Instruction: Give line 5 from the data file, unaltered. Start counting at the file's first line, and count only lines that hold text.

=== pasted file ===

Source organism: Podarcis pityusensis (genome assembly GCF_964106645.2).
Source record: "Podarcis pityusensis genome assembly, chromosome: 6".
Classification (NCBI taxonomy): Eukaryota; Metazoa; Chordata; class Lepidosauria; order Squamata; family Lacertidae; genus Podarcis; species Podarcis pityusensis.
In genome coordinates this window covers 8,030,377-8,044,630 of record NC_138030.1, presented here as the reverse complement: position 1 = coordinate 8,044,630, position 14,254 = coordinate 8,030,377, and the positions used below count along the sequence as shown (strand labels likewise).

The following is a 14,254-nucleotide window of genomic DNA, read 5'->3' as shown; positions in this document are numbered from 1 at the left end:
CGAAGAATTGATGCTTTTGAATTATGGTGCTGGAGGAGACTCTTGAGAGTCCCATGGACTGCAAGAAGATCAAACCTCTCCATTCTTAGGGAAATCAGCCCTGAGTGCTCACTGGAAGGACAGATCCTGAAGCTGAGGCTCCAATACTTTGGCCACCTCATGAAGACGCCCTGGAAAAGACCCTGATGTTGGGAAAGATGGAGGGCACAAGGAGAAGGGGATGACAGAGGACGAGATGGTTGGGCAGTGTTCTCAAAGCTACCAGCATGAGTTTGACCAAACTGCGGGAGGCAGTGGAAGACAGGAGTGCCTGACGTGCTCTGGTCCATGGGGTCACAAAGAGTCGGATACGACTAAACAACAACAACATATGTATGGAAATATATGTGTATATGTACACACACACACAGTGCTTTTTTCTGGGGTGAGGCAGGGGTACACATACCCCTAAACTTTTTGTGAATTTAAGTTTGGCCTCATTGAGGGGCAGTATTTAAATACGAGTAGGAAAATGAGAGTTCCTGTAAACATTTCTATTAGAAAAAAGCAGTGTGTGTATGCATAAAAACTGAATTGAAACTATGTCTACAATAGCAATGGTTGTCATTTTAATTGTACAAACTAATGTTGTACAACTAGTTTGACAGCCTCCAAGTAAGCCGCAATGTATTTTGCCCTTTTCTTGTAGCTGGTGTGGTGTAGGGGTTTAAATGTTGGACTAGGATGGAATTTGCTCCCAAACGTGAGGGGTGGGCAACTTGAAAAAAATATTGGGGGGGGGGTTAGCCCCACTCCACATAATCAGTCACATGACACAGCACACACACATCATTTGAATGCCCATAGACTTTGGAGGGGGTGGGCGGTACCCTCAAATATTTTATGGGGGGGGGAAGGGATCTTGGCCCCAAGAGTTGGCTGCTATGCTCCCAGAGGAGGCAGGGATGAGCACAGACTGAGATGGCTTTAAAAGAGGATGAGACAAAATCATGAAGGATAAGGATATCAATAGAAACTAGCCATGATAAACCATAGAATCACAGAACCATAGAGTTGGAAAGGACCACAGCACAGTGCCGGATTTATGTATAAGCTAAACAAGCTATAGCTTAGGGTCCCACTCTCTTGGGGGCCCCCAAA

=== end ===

The following is a 14,254-nucleotide window of genomic DNA, read 5'->3' as shown; positions in this document are numbered from 1 at the left end: